Q: I would like to paint louver shutters that are now finished with a walnut stain. Can you tell me which type of paint would be the best to use (latex, oil or lacquer and how best to apply it?
A: There really is no best type to use, but I would say that you would find an oil or alkyd base semigloss or satin finish enamel simplest to apply, and more durable than a latex. Make sure, however, that you remove all wax and polish, if any, and dull the gloss by sanding, if the old finish is shiny. You can use a brush, but louvers are much easier to finish by spray, if the equipment can be rented or borrowed. Aerosol sprays will also work fine-just be sure that if you are spraying you work in a well-ventilated room, and you cover the floor and nearby surfaces with plastic drop clothes to protect against drifting spray.
Q: The house we moved into two years ago has developed a problem with the paint in the living and dining rooms. The ceilings in these rooms develop fine cracks, then the paint starts to peel. The plaster underneath is not cracked. There is evidence that the previous owners had the same problem. How can we solve this problem before we repaint?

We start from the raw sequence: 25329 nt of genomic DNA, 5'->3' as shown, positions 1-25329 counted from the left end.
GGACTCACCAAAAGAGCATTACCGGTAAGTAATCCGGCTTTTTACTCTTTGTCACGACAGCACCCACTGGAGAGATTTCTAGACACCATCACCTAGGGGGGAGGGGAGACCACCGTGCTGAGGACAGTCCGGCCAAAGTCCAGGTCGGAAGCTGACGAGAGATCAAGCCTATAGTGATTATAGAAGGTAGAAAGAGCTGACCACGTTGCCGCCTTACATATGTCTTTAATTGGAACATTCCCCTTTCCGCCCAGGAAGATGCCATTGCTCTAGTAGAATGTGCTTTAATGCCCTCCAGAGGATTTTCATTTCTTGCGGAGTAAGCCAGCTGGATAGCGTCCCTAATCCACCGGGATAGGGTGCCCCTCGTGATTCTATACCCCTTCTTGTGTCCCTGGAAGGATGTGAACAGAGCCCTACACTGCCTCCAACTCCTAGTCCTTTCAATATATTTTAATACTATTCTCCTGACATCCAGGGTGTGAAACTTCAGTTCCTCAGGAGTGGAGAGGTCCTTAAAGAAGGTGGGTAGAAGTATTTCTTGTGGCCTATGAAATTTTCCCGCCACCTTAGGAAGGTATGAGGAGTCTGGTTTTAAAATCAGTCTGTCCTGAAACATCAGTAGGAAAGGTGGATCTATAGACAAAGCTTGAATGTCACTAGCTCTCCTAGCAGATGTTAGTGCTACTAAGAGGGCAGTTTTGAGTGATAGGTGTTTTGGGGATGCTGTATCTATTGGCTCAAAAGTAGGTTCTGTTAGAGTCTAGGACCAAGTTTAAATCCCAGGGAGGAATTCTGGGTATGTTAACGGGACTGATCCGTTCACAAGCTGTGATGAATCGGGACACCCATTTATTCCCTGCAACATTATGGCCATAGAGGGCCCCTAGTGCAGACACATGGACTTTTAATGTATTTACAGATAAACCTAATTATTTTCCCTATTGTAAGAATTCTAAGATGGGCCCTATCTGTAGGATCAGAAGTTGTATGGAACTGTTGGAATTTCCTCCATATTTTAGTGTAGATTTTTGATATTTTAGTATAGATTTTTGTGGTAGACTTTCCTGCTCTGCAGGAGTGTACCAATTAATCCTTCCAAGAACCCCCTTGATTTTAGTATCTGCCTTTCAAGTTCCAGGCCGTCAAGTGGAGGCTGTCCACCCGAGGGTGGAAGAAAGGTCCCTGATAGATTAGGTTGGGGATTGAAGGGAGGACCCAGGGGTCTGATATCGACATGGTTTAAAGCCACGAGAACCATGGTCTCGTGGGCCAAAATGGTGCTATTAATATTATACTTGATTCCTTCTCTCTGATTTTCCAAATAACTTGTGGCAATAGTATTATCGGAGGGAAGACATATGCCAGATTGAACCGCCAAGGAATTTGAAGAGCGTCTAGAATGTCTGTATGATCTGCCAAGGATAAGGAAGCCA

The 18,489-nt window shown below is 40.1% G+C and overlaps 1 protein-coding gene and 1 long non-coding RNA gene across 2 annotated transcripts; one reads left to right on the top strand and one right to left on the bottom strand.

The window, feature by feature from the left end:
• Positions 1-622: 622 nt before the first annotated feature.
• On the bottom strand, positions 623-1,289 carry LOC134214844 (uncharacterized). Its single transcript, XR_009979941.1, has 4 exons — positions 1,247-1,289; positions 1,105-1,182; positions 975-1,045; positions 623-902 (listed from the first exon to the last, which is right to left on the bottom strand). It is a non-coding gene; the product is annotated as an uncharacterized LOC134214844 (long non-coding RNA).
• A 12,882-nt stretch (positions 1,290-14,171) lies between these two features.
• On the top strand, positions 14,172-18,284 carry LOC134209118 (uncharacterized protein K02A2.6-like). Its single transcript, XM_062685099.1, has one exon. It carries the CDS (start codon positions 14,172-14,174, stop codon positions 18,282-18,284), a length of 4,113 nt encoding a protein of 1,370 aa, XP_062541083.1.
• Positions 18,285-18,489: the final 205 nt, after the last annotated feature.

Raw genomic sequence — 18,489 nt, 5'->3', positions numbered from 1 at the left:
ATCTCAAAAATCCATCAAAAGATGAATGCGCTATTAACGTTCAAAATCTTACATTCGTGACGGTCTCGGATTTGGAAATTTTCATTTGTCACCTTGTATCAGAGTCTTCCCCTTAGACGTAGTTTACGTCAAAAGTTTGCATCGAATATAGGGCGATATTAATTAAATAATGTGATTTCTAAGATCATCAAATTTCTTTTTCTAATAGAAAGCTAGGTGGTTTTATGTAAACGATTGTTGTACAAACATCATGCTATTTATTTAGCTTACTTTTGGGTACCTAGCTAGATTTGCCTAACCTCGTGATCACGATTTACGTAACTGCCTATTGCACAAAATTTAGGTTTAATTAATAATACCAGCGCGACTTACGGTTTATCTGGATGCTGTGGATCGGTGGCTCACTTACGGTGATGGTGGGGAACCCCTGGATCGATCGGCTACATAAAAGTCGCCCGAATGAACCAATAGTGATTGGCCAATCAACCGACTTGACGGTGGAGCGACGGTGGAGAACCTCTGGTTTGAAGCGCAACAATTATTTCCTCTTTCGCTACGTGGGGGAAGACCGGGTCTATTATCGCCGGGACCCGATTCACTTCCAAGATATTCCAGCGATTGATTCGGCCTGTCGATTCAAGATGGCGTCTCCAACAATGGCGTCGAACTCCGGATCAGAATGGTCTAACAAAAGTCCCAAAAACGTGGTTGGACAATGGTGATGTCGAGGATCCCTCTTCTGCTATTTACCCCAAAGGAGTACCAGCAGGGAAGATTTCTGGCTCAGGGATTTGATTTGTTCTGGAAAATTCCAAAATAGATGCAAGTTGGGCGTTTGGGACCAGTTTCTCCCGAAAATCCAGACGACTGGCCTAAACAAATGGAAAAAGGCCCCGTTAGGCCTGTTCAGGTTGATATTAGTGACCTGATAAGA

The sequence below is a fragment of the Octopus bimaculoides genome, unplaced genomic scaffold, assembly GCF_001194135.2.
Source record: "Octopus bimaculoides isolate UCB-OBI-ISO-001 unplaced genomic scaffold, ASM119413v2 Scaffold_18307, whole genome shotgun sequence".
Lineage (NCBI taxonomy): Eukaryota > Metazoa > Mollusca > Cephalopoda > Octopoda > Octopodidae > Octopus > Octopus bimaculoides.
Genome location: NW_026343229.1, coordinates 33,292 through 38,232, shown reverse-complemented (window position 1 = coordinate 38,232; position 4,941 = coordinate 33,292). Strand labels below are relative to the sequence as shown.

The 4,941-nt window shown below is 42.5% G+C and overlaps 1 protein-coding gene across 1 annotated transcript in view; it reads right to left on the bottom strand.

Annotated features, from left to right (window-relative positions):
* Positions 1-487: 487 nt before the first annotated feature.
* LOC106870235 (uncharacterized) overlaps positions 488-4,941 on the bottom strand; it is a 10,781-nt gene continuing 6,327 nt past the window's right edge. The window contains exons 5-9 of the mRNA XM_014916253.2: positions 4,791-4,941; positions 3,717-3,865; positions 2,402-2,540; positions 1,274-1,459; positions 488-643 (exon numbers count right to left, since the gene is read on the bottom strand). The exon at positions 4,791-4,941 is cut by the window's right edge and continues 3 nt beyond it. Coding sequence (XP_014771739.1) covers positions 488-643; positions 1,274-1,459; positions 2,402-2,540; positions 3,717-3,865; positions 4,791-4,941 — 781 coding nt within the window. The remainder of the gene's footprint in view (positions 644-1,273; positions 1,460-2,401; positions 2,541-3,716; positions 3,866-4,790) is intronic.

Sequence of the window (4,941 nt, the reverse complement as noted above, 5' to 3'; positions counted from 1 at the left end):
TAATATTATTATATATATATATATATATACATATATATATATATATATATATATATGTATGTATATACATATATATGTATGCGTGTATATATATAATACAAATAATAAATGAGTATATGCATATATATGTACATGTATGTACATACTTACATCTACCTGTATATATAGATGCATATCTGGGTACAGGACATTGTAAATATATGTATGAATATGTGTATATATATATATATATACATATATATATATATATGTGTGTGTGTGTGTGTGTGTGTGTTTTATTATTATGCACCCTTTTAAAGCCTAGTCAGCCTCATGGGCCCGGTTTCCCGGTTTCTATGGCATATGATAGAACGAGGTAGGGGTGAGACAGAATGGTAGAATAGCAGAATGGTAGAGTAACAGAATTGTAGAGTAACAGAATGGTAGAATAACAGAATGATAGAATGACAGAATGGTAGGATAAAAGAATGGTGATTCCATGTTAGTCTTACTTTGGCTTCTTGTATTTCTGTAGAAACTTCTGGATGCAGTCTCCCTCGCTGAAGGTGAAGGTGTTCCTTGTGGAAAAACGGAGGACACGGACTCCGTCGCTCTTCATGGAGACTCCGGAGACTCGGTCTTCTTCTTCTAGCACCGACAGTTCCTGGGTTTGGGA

A: I think someone used the wrong kind of primer, or perhaps a heavy coat of glue or shellac (often used as sealers years ago). Either way, the only sure cure is to remove all the old paint down to the bare plaster and start over with a new primer and a new finish coat. The easiest way is to use a semi-paste paint remover. It will be expensive and time consuming, but it's the only way to eliminate future peeling.
Q: I once read that wallpaper could be cleaned with a wad of raw dough, but can't seem to findany substantiation of this. Does it work, or is there a better way to remove a water stain from a ceiling leak?
A: I've hear of the dough treatment, but really only for surface dust and light grease stains. Sometimes an artist's eraser works for surface dust and light stains. These will all be useless against a water stain. I know of no way to remove this successfully short of painting over it. CAPTION: Illustration, no caption, By Mary Myers for The Washington Post